Conversation with a Survivor
Linda Seven, who is currently a resident of Olympia, was diagnosed with lung cancer nine years ago. Here are some of her thoughts on being a survivor.
How did you find out you had cancer?
I got a flyer in the mail from Swedish about a new CT scan they were using as part of a lung-cancer screening study. They were looking for former smokers age 50 and over. It had been 12 years since I quit smoking. I had no symptoms, but I went on kind of a lark to see if I'd done any damage.
I had one test and they called me back for another. That's when they found the tumor. I couldn't believe it. In fact when Dr. Aye [a lung-cancer surgeon at Swedish] called and said we should do surgery right away, I told him I couldn't because I was getting a root canal the next week. My friends said, "Are you crazy?" And I got the surgery.
Before surgery, I asked Dr. Aye what the chances were that the tumor was cancerous. He said about 70 percent. And he did find cancer, although luckily it was in the early stages. I didn't need chemotherapy or radiation. Now I get a CT scan every year as part of the study follow-up, and I've been cancer-free since the initial surgery.
How has life changed for you after cancer?
I am so grateful to be here, and I appreciate every day so much more. The fact that cancer can show up even after you've quit smoking kind of boggled my mind. You're going along every day, then "wow", this suddenly shows up.
The cancer didn't alter my life as much as someone who was more seriously ill, but I'm living proof that if you catch lung cancer early, you really have a good chance to survive and do well. I'm convinced that without the CT scan and surgery, I would have been gone within a year or two. Now I have a wonderful husband who I met after cancer, and we have a yellow lab that we love.
Do you worry about the cancer coming back? If so, how do you deal with it?
I think about it, but try not to dwell on it. At one point I bought every cancer book I could find in the bookstore to learn more about it. I know there is a chance it could come back. That worry is always out there, and I can't help thinking about it. But the CT scan I get each year helps reassure me. I'll keep checking on it and if it does come back, I'll just handle it as best I can.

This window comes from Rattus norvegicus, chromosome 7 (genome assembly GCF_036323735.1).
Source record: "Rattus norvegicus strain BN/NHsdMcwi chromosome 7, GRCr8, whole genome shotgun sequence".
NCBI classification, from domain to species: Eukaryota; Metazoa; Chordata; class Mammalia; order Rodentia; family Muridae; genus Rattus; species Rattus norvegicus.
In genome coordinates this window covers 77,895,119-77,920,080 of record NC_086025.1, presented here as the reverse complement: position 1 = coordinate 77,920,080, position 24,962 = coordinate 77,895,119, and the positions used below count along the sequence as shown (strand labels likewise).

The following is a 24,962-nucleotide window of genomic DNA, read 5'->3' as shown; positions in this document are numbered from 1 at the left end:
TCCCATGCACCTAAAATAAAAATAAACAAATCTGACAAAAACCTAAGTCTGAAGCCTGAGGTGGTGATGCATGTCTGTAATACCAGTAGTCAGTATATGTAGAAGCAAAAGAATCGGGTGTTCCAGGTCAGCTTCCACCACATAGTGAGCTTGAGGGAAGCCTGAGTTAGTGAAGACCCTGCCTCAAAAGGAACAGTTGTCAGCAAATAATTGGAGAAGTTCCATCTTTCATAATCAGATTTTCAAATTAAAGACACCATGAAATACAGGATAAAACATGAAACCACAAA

Is there anything other people could have done during or after your cancer treatment that would have been helpful?
My family and friends supported me in just the right way. I was actually a little secretive about it all myself. I didn't tell people what was going on until I was in the hospital. It wasn't until I woke up after surgery that I called people and told them about the cancer. Then everyone sent flowers and cards, and once I had recuperated from the surgery, I went out to lunch a lot with friends. I also have a huge family who were extremely supportive, including a sister in Portland who has been a nurse for 30 years. She was really helpful whenever I had questions.
How are your views on life and living different now, as a cancer survivor?
I don't take anything for granted, and I'm much more aware of things. When I go for a walk with my dog, I look at the scenery and take better notice of what's going on around me. The blinders came off. I never complain anymore, and I used to bitch all the time. I'm also much more sympathetic and understanding of other people's problems. I wish I'd been that way before, but I had to go through this to figure it out. In looking back, I think this was good for me in many ways and I'm glad it happened.
People like Dr. Aye were wonderful; he's such a great a surgeon. When I have time to stop and think — oh my god. I'd be a goner if they hadn't found the tumor, and basically found it because I went in for a test on a whim. I encourage everyone who can to get checked, especially if you've been a smoker.
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